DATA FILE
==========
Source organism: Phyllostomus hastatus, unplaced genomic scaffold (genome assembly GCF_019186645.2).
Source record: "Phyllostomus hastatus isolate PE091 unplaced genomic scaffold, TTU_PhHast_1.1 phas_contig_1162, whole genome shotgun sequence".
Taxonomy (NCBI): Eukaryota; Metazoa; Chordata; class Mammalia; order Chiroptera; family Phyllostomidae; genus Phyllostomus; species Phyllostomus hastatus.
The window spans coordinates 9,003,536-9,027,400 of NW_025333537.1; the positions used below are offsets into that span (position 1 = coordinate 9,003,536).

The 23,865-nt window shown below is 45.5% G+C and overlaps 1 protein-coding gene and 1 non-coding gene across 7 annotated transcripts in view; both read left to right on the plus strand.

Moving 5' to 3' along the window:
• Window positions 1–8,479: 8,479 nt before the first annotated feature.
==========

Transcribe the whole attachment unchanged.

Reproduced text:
Source organism: Phyllostomus hastatus, unplaced genomic scaffold (genome assembly GCF_019186645.2).
Source record: "Phyllostomus hastatus isolate PE091 unplaced genomic scaffold, TTU_PhHast_1.1 phas_contig_1162, whole genome shotgun sequence".
Taxonomy (NCBI): Eukaryota; Metazoa; Chordata; class Mammalia; order Chiroptera; family Phyllostomidae; genus Phyllostomus; species Phyllostomus hastatus.
The window spans coordinates 9,003,536-9,027,400 of NW_025333537.1; the positions used below are offsets into that span (position 1 = coordinate 9,003,536).

The 23,865-nt window shown below is 45.5% G+C and overlaps 1 protein-coding gene and 1 non-coding gene across 7 annotated transcripts in view; both read left to right on the plus strand.

Moving 5' to 3' along the window:
• Window positions 1–8,479: 8,479 nt before the first annotated feature.